The interaction between CD40 and its ligand (CD154) is crucial for IL-12 production and effective humoral immunity such as IgE production. Although the interaction seems to play a crucial role in asthmatic inflammation, previous studies investigating the role of the CD40 and CD154 interaction in experimental animal models of asthma are complicated due to multistep reactions in developing asthma. Here, in order to investigate the role of CD40 in the effector phase in the development of airway responses, we used CD40-deficient mice backcrossed with mice transgenic for an ovalbumin (OVA)-specific TCR (TCRtg). Using intranasal OVA administration followed by aerosol inhalation of OVA, greater airway hyperreactivity and eosinophilia in bronchoalveolar lavage fluid (BALF) were observed in CD40-deficient mice backcrossed with TCRtg mice (CD40-/-/TCRtg mice), compared with control littermates (CD40+/+/TCRtg mice). CD4+ helper T cell subset analysis of lung draining lymph nodes revealed that the Th1 component was significantly decreased in CD40-/-/TCRtg mice. Airway hyperreactivity and airway eosinophilia significantly correlated with the predomination of Th2 cells. Cytokine measurements in BALF also showed decreased IL-12 and the predominance of Th2 cells in CD40-/-/TCRtg mice. These results suggest that CD40 may play a protective role in developing asthma in the phase after establishing specific memory T cells through the regulation of the balance between Th1 and Th2 cells presumably via induction of IL-12.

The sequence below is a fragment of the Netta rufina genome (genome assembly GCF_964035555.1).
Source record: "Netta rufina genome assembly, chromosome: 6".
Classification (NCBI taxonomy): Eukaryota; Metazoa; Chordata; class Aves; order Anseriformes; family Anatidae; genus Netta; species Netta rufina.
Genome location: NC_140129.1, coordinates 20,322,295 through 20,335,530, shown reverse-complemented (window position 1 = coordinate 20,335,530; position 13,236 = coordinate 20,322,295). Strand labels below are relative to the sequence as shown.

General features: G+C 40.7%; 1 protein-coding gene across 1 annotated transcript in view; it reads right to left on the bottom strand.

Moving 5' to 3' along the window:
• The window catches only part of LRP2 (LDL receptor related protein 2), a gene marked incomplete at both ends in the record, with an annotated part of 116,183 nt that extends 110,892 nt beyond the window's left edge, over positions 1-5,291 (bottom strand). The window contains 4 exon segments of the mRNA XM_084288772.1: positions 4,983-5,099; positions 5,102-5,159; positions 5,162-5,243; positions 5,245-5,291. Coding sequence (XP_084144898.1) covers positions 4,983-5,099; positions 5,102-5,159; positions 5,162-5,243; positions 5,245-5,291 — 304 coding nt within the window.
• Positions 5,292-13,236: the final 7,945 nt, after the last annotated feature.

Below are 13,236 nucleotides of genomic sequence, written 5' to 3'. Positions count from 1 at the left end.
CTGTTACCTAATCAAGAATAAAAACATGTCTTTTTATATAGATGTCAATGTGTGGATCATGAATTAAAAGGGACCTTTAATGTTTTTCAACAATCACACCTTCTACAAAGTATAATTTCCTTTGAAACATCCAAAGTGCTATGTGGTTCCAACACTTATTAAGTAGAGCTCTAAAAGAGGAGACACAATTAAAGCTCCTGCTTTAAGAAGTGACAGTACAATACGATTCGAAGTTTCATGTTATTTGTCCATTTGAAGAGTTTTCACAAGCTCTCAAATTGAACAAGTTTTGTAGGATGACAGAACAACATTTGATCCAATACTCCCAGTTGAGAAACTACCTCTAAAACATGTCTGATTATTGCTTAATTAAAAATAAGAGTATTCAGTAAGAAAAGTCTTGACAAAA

- Airway hyperreactivity
- Th1/Th2 ratio